Despite running on Android Ice Cream Sandwich, the Archos ChildPad doesn't get any love from Google, though we're not sure whether it's a lack of certification or a belief in a ring-fenced web that persuaded Archos to leave off access to Google Play apps.
Instead, Archos has downloaded a flurry of apps - essentially from Google Play - to the Archos ChildPad before bolting the door.
There are no official Google apps, so the likes of Gmail is via a browser only, but some standard Android apps remain, such as Camera, Clock and Settings. The lack of any social media apps will likely put off anyone over the age of about eight years old, though all websites can be visited if that parental software is left unactivated.
AppsLib is the big news on the Archos ChildPad, and for the most part it's a sensible, if basic approach. Its 30,000 apps are divided into Selection and Top 50 on the home page, with Categories (Books & Comics, Education and the slightly ill-judged 'Productivity'), and My Apps.
Although some apps have a green tick and the word 'approved' by the side of them, we do have a problem with MyLib in that it's not been designed for kids.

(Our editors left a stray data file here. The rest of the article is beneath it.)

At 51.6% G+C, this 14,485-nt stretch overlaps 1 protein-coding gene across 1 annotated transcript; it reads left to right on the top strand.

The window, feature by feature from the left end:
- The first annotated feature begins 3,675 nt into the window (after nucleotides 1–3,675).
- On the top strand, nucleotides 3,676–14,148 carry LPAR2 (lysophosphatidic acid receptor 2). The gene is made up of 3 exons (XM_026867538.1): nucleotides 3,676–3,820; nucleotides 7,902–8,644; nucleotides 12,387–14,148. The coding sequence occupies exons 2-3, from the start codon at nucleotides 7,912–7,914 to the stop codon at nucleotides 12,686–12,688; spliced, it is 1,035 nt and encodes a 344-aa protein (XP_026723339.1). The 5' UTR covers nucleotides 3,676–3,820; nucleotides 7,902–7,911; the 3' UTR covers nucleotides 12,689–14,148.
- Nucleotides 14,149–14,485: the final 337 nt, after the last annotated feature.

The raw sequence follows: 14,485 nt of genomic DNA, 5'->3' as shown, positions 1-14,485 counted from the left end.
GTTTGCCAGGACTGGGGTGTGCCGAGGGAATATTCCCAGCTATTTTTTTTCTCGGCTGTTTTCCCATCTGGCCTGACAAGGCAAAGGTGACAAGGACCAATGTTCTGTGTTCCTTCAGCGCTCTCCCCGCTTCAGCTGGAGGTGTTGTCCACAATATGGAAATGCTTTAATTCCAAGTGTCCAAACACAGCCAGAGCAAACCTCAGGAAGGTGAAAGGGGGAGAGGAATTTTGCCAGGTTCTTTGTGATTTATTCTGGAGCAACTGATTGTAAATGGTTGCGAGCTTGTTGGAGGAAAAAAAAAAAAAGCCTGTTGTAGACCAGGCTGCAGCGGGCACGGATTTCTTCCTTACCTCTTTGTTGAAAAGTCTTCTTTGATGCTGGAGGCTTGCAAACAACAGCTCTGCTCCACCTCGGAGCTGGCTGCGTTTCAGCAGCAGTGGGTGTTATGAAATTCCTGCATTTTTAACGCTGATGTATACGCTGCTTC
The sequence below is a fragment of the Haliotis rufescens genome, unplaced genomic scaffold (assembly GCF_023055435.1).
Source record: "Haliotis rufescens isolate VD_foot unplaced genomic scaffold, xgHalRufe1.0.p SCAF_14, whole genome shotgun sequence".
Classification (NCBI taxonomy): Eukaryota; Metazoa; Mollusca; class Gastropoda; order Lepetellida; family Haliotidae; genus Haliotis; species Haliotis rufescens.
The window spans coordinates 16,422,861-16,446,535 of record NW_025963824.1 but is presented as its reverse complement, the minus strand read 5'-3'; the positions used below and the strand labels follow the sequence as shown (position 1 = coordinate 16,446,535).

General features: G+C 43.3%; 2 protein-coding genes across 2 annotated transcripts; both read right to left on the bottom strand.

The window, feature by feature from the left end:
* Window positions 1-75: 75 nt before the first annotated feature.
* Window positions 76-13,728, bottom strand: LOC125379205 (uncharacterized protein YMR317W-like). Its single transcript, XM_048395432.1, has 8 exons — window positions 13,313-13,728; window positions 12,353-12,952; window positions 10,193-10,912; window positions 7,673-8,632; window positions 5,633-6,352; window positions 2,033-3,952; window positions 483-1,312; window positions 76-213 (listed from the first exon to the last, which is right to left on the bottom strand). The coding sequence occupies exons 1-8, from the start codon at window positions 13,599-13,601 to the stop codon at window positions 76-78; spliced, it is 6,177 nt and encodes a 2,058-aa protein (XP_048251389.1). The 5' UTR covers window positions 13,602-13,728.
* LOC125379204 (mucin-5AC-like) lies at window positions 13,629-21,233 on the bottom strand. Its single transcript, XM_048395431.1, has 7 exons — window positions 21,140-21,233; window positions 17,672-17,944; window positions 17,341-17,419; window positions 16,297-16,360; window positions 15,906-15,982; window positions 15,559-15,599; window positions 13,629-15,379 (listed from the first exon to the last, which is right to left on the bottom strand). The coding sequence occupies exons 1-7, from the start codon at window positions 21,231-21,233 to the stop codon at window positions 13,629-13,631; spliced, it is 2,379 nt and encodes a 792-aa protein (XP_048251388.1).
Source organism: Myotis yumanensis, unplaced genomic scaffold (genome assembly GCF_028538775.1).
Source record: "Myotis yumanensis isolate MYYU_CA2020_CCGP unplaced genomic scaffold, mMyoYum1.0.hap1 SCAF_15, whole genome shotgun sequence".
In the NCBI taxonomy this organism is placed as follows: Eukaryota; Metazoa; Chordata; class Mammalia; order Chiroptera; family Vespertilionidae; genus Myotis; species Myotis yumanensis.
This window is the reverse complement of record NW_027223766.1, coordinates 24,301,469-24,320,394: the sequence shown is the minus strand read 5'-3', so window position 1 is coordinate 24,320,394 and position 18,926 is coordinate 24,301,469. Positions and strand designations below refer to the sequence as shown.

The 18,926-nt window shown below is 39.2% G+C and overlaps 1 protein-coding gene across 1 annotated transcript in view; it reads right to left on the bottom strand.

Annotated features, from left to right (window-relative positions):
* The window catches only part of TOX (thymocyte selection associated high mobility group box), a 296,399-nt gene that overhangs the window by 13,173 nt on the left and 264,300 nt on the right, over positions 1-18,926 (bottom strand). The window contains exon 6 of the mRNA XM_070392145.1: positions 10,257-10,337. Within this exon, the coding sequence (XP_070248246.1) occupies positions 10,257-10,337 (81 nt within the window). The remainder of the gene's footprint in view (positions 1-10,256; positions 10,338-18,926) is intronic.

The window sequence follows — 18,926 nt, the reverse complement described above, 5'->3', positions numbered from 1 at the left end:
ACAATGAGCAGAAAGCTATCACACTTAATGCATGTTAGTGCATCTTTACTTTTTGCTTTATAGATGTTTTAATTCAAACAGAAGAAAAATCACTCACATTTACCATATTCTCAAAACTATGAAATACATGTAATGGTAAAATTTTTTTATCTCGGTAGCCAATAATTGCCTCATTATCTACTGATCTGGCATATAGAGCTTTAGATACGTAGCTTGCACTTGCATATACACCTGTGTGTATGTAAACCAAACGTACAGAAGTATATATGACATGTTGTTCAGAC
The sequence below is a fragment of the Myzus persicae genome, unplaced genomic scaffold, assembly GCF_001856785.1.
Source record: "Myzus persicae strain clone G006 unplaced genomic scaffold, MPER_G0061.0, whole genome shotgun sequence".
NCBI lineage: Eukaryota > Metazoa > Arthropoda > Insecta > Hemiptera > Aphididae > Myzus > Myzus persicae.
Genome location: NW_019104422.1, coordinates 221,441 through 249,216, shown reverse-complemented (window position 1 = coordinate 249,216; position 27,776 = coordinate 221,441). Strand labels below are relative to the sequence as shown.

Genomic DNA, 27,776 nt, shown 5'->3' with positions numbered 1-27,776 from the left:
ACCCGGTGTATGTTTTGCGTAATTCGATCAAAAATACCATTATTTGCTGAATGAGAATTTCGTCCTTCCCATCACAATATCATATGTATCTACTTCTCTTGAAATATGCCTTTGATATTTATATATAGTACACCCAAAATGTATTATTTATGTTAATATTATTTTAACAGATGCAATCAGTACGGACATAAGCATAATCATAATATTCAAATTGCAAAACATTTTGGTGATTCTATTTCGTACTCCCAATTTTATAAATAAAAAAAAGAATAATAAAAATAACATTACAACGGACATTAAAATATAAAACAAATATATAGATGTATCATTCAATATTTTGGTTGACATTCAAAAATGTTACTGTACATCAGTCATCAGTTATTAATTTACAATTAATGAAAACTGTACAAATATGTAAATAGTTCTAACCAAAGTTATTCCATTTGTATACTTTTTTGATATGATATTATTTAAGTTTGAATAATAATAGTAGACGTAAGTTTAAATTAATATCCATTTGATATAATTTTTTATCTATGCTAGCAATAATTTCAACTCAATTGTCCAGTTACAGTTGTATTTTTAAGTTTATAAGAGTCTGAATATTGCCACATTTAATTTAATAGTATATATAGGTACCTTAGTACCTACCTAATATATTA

As well as requiring an account to be set up, something an adult could and should be in charge of, apps are sold in both Euros and US dollars, which is confusing. It would have been better to ring-fence free, approved apps that a child could download and install.
We have a bigger problem with the Puzzle (Flight Frenzy, Memory for Kidz), Learning (Word Tree 3D, Math for Kidz), Entertainment (Mini Piano Lite, Magic Doodle) and Games (Angry Birds, Glow Hockey, Speed Skater and Stellar Escape) groupings of apps on the home screen, which have a few French language apps in them.
There are also adverts embedded in some of these apps, which advertise other games but take you straight to the security warning panel in the browser if you interact with them.